Using UUCP and Usenet shows how to communicate with both UNIX and non-UNIX systems, using UUCP and cu or tip. It also shows how to read news, post your own articles, and mail to other Usenet members. This handbook assumes that UUCP and Usenet links to other computer systems have already been established by your system administrator.
Clear enough for a novice, this book is packed with information that even experienced users will find indispensable. Take the mystery out of questions such as why files sent via UUCP don't always end up where you want them, how to find out the status of your file transfer requests, and how to execute programs remotely with uux.
Our look is the result of reader comments, our own experimentation, and feedback from distribution channels. Distinctive covers complement our distinctive approach to technical topics, breathing personality and life into potentially dry subjects.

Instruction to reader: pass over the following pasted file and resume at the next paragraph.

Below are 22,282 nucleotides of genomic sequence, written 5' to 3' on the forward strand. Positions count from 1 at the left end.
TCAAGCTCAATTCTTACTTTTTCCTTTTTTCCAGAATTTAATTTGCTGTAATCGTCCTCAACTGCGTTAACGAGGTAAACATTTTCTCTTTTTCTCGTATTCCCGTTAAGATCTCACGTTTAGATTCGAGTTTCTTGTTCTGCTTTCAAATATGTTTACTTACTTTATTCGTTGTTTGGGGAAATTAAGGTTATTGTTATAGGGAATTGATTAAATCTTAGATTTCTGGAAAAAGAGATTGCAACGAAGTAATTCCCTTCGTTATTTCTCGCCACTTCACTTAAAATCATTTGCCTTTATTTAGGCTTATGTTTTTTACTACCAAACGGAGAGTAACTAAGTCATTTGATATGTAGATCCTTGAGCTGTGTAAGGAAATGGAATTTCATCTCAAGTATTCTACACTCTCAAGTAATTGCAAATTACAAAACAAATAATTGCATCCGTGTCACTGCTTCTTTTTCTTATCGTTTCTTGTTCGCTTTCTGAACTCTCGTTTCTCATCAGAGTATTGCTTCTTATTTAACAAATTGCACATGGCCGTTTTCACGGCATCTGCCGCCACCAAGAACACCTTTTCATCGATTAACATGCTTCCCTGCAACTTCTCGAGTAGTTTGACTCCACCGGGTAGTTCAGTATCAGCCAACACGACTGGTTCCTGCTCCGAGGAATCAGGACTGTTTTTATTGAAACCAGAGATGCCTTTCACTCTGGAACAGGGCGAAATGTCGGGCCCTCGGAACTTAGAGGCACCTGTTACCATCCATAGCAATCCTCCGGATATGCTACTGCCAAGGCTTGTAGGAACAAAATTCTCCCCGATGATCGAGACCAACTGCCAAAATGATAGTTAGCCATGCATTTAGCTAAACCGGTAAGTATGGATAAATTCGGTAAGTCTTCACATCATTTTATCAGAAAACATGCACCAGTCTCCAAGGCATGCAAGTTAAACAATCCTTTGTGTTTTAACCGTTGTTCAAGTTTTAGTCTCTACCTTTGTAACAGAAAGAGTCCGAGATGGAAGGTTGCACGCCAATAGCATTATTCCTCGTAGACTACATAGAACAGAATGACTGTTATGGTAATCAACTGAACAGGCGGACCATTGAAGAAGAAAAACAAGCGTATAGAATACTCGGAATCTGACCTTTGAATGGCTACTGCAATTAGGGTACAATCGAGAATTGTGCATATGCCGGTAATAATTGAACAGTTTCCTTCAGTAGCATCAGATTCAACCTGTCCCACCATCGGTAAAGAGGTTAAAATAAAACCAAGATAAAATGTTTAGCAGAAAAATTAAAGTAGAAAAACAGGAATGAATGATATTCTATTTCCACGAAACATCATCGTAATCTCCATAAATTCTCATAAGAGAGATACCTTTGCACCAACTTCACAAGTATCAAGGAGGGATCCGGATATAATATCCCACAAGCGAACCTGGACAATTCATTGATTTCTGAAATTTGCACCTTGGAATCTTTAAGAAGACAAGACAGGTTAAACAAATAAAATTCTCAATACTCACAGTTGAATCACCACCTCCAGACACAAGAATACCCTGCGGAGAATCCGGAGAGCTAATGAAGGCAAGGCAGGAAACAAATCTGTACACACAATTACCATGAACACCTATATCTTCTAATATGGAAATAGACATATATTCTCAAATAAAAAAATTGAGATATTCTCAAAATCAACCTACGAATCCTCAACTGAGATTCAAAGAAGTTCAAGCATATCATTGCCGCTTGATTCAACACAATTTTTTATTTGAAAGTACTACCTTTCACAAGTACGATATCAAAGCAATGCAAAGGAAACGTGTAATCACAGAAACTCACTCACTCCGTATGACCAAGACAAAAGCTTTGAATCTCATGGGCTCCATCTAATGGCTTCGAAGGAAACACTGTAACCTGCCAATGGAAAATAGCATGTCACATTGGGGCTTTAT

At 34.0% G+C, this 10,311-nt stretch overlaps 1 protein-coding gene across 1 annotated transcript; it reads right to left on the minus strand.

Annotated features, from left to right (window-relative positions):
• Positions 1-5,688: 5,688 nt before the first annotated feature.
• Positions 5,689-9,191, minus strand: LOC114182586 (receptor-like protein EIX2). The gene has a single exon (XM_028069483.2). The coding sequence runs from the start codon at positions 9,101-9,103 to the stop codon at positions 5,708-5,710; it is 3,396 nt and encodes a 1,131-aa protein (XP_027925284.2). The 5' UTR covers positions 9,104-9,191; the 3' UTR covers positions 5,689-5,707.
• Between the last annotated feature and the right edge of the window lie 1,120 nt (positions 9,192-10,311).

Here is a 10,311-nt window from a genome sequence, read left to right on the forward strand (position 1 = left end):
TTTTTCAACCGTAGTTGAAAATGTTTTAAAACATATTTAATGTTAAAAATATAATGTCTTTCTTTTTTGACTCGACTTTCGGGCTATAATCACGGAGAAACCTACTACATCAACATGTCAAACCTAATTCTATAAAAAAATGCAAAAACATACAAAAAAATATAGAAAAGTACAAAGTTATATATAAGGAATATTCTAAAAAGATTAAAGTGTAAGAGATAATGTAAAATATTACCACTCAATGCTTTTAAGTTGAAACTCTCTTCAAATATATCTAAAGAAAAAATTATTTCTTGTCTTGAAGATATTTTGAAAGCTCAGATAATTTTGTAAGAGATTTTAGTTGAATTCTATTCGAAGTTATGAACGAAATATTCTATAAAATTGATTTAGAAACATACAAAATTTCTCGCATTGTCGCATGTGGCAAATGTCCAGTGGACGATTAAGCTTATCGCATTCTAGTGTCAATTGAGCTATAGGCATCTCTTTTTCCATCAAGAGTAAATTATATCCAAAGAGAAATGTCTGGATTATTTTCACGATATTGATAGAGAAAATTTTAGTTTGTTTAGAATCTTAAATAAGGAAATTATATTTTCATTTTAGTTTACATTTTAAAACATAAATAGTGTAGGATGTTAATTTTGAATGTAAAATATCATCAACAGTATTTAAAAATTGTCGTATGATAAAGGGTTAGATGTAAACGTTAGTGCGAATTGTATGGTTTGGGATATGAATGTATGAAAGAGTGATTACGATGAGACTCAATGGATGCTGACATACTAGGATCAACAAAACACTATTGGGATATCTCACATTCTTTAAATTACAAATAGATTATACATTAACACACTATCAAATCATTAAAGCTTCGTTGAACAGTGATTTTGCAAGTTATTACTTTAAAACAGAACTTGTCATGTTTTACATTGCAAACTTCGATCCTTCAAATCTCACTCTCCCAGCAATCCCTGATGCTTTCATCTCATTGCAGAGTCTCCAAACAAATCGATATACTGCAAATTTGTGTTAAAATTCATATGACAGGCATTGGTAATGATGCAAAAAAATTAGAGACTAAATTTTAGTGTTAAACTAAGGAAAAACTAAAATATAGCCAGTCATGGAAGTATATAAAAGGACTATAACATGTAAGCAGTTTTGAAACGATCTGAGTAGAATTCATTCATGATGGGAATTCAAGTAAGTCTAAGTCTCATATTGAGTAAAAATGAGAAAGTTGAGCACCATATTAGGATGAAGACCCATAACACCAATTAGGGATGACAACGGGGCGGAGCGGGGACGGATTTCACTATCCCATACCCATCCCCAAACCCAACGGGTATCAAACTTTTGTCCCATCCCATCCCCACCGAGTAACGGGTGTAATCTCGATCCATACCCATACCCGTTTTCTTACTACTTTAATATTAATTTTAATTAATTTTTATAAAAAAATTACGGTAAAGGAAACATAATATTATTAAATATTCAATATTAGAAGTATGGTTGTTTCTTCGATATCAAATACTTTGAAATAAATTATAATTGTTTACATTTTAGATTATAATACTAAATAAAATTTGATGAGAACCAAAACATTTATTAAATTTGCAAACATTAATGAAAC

The animal featured on the cover of Using UUCP and Usenet is a greater kudu, a large African antelope. The greater kudu is distingished by its markings--a tawny red to slaty blue-grey in color with a white stripe along the spine and thin white vertical stripes on its sides. The white markings are offset by a darker mane on the back and a fringe of long hair at the throat. The males have long horns, up to 52 inches in length, which are twisted in a two-turn open spiral. These wary, gentle beasts are found in southern and eastern Africa on brushy plains or in mountainous country where they hide by day, emerging at dawn and dusk to feed.
UNIX and its attendant programs can be unruly beasts. Nutshell Handbooks(R) help you tame them.
Edie Freedman designed this cover and the entire UNIX bestiary that appears on other Nutshell Handbooks. The beasts themselves are adapted from 19th-century engravings from the Dover Pictorial Archive.
The text of this book is set in Times Roman; headings are Helvetica; examples are Courier. Text was prepared using SortQuad's sqtroff text formatter. Figures are produced with a Macintosh. Printing is done on an Apple LaserWriter.